director Andrew Rossi
Despite the fact that it had been recommended to me strongly by a friend and co-worker, Page One: Inside the New York Times lingered in my rental queue longer perhaps than it should have. In fact, I managed to see a different film also, to an extent, about the Times, Bill Cunningham New York (2011), which, while charming and interesting, was not nearly as fascinating and cleaved so closely with my interests as Page One.
Filmed in 2010, Page One already is a thing of its time. Like the news itself, 2010 and many of the issues encountered by the New York Times newsroom in the duration of the documentary, are all items of a recently passed history. It’s the onset of Wikileaks, which is a fascinating parallel for the Times in comparison with the Pentagon Papers, which they had helped publish four decades before. It’s the storied and significant “paper of record” suffering the slings and arrows of the outrageous Internet Age and the corporatization of news media in the United States. Those things are all still very potent issues today, three years later, but things have changed, ever so slightly, in the ever-evolving world that is our present.
This is not at all to say that the documentary is dated in the least. In fact, it is a tremendous, if largely laudatory, portrait of one of America’s great institutions and some of the people and personalities that make it what it is. More than anyone, media editor, David Carr, who I wasn’t personally familiar with until I stumbled on a panel he was on at SxSW in 2012 regarding media aggregators vs. traditional media companies.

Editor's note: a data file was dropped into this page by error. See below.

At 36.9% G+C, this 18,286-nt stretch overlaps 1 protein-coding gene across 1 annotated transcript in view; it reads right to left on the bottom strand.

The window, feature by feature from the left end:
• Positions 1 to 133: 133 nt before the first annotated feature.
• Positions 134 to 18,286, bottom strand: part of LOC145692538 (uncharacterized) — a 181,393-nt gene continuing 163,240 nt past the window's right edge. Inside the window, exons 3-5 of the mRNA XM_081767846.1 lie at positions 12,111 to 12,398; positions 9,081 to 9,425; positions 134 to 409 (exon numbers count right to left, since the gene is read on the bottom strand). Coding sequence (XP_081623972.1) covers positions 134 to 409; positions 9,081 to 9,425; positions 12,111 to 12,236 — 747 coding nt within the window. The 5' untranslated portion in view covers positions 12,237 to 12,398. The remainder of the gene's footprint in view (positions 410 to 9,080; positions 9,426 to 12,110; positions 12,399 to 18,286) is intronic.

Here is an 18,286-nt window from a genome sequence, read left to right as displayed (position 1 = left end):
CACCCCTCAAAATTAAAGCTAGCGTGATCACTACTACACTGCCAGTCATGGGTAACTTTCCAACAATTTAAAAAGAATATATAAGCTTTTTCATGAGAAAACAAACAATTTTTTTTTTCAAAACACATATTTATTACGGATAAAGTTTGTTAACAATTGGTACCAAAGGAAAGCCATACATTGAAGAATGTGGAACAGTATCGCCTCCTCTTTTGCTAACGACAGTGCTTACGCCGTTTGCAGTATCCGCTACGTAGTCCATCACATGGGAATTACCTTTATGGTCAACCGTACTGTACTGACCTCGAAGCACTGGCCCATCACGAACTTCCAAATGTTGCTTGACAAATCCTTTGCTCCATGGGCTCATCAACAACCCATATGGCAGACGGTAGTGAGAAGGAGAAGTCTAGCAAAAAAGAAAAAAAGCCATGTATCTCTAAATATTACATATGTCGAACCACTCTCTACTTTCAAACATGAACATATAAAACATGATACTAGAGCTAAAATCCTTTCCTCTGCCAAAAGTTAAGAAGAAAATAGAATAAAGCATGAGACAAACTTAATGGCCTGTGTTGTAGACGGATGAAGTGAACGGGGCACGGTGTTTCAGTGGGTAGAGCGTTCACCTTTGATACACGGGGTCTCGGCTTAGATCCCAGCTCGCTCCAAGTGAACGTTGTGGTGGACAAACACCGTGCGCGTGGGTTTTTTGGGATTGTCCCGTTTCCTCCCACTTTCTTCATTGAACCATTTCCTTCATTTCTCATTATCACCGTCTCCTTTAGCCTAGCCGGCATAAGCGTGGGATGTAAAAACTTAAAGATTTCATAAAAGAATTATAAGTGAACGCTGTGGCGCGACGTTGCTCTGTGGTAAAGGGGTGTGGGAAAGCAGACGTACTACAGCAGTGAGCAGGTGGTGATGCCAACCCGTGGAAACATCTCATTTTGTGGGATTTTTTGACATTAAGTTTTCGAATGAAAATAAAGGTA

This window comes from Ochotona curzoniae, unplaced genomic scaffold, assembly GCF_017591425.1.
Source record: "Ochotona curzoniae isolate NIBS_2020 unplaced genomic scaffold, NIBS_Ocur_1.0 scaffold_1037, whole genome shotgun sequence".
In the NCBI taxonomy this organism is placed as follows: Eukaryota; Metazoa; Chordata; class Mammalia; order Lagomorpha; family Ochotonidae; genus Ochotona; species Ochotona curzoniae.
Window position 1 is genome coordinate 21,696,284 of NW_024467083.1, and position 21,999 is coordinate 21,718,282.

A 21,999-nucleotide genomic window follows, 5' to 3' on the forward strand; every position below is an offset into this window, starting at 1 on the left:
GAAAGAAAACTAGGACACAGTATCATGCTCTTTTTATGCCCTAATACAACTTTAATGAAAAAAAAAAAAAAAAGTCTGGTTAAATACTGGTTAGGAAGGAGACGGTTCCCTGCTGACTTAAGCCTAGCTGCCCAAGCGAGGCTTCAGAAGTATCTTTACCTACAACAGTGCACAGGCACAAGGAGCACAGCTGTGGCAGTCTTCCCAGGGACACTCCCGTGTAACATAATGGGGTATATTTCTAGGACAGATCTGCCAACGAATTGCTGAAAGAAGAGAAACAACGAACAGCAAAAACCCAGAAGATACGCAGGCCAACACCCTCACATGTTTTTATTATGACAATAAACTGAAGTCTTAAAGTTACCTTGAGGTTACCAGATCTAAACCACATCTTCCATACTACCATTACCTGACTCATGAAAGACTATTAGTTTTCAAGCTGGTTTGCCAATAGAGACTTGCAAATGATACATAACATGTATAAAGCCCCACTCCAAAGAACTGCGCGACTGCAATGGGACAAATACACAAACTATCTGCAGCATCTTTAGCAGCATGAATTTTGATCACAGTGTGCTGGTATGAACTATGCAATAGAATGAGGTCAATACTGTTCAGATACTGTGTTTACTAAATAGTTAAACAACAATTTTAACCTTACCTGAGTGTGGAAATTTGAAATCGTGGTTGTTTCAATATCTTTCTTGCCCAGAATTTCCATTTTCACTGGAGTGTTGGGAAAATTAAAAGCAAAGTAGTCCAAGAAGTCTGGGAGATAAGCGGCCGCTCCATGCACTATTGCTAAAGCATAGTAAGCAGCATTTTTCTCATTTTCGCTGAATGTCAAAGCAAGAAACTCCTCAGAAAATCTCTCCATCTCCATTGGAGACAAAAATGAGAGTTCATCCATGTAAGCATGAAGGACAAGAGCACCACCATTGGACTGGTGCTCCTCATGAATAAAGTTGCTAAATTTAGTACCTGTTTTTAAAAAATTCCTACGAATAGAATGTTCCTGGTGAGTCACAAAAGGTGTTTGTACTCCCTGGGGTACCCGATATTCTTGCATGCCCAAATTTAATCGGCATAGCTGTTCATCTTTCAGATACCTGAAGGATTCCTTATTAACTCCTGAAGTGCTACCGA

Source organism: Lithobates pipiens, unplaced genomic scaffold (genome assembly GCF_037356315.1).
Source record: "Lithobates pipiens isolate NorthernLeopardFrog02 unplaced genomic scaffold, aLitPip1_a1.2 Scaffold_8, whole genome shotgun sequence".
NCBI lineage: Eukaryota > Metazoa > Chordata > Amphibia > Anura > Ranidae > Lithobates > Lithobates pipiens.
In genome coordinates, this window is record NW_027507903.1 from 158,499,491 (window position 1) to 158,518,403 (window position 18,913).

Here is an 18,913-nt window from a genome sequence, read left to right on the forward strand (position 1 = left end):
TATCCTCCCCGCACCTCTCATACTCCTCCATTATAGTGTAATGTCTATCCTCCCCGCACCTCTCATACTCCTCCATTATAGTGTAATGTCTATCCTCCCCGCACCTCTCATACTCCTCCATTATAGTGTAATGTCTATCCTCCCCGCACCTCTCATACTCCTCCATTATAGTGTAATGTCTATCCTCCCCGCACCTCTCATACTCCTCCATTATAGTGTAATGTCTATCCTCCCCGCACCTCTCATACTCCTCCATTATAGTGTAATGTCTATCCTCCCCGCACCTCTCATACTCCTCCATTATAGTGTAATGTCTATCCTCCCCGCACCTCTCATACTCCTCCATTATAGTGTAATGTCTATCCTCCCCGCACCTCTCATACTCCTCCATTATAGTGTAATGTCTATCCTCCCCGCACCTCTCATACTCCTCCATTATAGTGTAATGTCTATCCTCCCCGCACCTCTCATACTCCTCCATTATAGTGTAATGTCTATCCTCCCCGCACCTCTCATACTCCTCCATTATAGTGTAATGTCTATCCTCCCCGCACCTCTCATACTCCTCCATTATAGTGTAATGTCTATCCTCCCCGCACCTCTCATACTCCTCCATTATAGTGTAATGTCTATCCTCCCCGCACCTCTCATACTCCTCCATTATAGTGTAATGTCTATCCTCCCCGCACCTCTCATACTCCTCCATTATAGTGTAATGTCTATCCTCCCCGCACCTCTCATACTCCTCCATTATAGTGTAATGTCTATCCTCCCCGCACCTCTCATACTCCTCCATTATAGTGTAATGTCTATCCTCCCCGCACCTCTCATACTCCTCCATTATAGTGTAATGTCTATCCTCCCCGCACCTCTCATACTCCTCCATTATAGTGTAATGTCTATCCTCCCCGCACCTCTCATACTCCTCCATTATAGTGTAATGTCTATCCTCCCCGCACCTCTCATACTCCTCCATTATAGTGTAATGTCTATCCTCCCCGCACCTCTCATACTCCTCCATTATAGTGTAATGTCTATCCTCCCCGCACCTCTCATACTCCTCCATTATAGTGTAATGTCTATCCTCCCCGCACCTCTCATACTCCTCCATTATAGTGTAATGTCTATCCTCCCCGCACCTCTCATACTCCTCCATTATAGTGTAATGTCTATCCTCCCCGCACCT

I’ve worked in the web side of print publishing for most of the last 15 years, and while that wouldn’t presuppose a need to find the subject of journalism or technology’s role in the journalism/media world, I have found it inherently fascinating. I had taken a class about 19th Century crime writing, as well, which led me to learn about the rise of literacy and the modern newspaper. While I had taken journalism in high school and junior college, I learned nothing at all, but years later, working in a textbook store, I read a journalism textbook about ethics and in later years pined for journalism classes for both ethics and editing. How this all somehow combined into a passionate belief in the need for ethical journalism, quality journalism, I’m not entirely certain. I’m no journalist. I am a reader.
By my thinking, the Times is an institution. An institution of great value to the journalism and public discourse of the United States and by proxy probably a great deal of the world. It’s not infallible (as noted in the film regarding the scandals of Jayson Blair and Judith Miller). It should not by any means be the only source of news and information either. This film, which follows the Times buffeted by the times of its day, seeking relevance, quality, viability, and information is a amazingly telling portrait however complete or incomplete it is.
I found myself wishing that this was a regular television show, though it’s probably much better that it isn’t. Only that the times do keep changing and the issues evolving.
Journalism, to my mind, is an attempt at understanding the truth of the events around us. And editorial oversight lends credence to which of those stories merit the most importance. It’s something that is inherently subjective and imperfect but is also at the core of what a journalist/editor/newspaper is made to do. And with the internet, corporate news organizations scaling back their foreign press, highly slanted television cable news, the idea of where we get our information is, to my mind, more and more important. Today’s issues unfold more and more rapidly, and the newspaper, such as the Times, is not just the paper that is printed everyday but the corps of reporters, editorial staff, the whole entire make-up of their business and their many outlets.
Bottom line: after watching this film, I am going to pay my fair share for the New York Times online. I support quality journalism, I support freedom of the press.